Two Detroit Free Press articles about the city caught my eye. The first, “Detroit police chief: we are battling urban terrorism” was especially striking. The second article, “Bicyclist, 55, shot dead in Detroit” is closely related. I’ve heard a little bit about urban terrorism on NPR, but wonder how to distinguish it from otherwise “normal” crime rates and patterns. What is that defining line?
The first article opens with the line, “It was another bloody weekend in Detroit”. It’s a fantastically gripping hook, but my first impression was that it paints Detroit as a consistently dangerous, deadly place. The previous weekend, on 20 June, attackers unleashed fire on a party of 300 people, killing one and wounding 11. Despite this horrific attack, I think the opening line treats Detroit unfairly. It reinforces Detroit’s image as a city where shootings are the status quo, business as usual.
From what I gathered from the article, the shootings’ locations make them acts of urban terrorism. (Logically, large crowds offer greater opportunities to wound or kill more people). While reading the article I felt indignant, fearful and frustrated. I was absolutely floored by the numbers: “Between 6 p.m. Friday and 6 a.m. today, there were 10 homicides and 20 non-fatal shootings”. That many shootings in such a short timespan made me confront and question Detroit’s security. I think I tend to be overly optimistic about the city’s safety because I have yet to personally encounter any traumatic incident or major crime. However, this article’s data really shook me. How can we prevent these violent outbursts? Why do they happen at all?
News like that angers and saddens me because it severely injures Detroit’s reputation. Urban terrorists are dragging the city down (in a moral and physical sense) and instilling fear into its community members. However, I think crimes like this one only strengthen our non-profits’ sense of purpose. As DCBRP students, we are proud to band together with Detroiters, contributing to and (hopefully) uplifting the city. Our respective missions quite exactly oppose that of the urban terrorists. While they harm the city by hurting/killing its people and wrecking its already fragile/divisive rep, we are working hard to preserve and strengthen its best qualities. We know we can learn a helluva lot from Detroit(ers) and are striving to contribute to its renewal and continued success.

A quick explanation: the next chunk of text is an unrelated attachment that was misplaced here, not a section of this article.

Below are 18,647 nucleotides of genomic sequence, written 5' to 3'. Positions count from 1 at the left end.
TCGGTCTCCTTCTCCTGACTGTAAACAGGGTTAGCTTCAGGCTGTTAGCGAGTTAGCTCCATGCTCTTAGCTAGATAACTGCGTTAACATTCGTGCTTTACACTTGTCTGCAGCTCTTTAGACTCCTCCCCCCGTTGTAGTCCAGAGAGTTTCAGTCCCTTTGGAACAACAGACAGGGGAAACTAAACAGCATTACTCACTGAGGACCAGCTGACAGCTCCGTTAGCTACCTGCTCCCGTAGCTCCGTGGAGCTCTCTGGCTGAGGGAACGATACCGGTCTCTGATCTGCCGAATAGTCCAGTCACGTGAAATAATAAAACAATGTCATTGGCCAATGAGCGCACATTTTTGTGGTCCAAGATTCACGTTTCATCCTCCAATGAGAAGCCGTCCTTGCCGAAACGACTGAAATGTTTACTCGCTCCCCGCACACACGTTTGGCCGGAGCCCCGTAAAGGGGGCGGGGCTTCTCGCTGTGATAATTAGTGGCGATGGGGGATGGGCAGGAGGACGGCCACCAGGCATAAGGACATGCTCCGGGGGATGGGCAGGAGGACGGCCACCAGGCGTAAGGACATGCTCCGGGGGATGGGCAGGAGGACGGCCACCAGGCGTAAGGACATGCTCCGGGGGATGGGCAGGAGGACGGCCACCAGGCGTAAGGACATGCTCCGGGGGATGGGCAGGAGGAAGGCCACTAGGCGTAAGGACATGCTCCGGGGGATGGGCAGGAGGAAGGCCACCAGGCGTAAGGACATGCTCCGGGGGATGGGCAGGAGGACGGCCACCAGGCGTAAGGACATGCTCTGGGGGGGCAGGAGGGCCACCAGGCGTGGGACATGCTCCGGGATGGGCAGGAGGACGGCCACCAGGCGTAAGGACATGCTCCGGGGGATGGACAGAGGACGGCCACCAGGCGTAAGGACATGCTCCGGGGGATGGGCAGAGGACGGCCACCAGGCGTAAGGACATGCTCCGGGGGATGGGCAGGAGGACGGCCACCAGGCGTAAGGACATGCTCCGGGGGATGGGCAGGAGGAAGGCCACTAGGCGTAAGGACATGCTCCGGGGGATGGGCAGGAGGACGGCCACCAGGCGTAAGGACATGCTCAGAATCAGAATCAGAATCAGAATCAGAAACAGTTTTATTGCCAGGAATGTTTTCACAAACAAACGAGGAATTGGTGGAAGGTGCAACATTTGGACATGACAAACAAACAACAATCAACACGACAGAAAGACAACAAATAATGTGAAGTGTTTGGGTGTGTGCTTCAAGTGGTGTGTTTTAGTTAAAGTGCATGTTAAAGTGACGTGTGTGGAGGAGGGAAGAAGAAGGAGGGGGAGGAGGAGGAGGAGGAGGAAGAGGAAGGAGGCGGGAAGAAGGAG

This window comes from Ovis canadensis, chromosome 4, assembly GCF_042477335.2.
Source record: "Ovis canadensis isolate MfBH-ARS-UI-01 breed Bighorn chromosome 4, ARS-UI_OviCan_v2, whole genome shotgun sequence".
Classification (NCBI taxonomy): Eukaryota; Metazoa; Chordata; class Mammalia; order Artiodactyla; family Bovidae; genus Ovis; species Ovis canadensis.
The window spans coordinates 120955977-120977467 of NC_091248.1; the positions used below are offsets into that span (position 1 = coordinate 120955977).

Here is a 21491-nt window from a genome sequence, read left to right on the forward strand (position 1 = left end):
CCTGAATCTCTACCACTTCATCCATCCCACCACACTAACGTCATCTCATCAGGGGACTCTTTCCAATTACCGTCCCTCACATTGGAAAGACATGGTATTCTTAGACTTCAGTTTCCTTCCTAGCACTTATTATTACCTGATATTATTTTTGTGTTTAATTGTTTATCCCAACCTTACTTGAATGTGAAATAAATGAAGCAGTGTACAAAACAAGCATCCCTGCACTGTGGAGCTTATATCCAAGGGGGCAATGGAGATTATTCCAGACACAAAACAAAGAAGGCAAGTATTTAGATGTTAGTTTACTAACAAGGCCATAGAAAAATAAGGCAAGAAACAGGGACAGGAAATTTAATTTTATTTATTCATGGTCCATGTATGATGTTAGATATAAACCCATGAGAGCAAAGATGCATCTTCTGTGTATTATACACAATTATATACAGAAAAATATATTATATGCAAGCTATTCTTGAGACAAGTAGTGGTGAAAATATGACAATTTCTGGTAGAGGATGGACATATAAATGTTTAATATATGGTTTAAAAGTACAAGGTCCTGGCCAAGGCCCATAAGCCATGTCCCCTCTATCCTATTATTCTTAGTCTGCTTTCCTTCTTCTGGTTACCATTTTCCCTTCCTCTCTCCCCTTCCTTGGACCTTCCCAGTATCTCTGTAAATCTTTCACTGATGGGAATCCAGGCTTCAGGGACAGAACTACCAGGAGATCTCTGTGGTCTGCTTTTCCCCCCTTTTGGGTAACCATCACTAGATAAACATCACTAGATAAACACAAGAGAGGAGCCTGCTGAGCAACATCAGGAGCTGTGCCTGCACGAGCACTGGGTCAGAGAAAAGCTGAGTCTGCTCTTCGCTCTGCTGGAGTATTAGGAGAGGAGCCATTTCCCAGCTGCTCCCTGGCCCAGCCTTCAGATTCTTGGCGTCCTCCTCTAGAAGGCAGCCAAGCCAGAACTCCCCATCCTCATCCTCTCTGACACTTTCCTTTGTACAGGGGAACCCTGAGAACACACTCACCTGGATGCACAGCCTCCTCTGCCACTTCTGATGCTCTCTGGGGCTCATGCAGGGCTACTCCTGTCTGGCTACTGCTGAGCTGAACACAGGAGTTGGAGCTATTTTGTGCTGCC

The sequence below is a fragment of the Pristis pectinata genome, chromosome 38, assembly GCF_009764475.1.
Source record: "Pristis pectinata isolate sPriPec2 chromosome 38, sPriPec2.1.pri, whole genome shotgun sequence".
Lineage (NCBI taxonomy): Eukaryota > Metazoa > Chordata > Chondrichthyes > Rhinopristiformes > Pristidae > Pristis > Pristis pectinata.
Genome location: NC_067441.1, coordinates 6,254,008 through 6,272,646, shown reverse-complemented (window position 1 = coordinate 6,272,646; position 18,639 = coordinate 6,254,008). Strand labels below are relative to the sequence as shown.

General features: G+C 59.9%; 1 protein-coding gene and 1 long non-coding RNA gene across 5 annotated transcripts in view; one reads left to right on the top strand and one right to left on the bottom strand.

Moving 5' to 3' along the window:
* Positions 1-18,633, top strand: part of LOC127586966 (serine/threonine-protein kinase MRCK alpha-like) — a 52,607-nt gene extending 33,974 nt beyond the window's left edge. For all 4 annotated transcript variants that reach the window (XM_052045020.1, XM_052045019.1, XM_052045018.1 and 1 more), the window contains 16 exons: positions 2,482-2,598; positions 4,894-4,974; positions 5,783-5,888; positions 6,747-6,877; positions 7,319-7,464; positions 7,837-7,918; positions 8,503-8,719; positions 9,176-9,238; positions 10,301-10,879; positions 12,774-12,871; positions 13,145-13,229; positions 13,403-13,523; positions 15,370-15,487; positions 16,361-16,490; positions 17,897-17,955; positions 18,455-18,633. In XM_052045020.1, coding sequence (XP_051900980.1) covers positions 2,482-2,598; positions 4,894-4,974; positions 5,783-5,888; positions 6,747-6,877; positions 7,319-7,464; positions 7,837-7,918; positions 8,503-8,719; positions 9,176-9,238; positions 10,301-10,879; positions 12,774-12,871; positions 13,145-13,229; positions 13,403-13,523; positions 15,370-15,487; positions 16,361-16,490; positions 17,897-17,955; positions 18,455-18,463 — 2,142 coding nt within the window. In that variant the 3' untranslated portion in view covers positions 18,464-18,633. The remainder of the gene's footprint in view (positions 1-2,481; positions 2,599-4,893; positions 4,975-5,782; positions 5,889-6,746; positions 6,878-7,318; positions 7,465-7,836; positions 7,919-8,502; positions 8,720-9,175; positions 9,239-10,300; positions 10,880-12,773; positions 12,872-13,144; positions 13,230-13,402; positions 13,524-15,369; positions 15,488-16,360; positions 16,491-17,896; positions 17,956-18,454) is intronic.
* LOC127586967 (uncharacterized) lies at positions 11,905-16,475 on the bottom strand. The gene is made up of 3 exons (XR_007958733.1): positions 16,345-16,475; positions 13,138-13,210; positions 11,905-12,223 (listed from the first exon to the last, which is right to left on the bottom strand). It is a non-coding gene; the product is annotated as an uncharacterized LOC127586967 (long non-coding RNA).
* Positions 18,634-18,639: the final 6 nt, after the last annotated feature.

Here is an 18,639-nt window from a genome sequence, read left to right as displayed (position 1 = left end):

On another note, I found it especially intriguing that the shooting took place after police left. That sequence of events certainly doesn’t imply causation – just because the shooting happened after police left doesn’t mean the police somehow instigated/inspired it – but it does make me wonder about the general attitude toward cops in Detroit. How do people feel about them?
All the same, I think reacting to this article with fear is the wrong way to go. I can see that fear building a slippery slope. When people hear about attacks like this one, they might feel too intimidated to step outside. They might think block parties are too unsafe, too likely to attract urban terrorists’ attention. When fewer people are outside walking/biking around and hanging out, I think we miss a very crucial chance to build a sense of community. I will strive to put my fear and doubts aside and instead focus on the good in Detroit (and there’s a great deal of it). For me, news pieces like this one reiterate the importance of community-oriented organizations like the ones we all work for.
I was similarly surprised by the second article: this morning (1 July), a 55-year-old bicyclist was shot and killed on Detroit’s west side. Police aren’t sure whether the victim knew his attackers, but the apparent randomness of the violence shocked me. Just like the party shooting, episodes like that perpetuate the idea that Detroit is completely crime-ridden. I think one of the best tactics to combat that idea is to continue to come together to enjoy the city. I am still (and will always be) incredibly proud of Detroit and committed to defending it.
Side-note: (I’m realizing how dramatic that sounds…but I feel very passionate about the place and truly love it). When shootings like that happen it angers me because it hurts the city in so many ways. It reinforces a rather unfair status quo and eats away at Detroiters’ sense of community. After reading these articles, I remain conflicted. Shootings like that definitely rattle me, but I am still determined and glad to explore the city. The DCBRP and our member organizations help me focus on the positive and maintain my hope.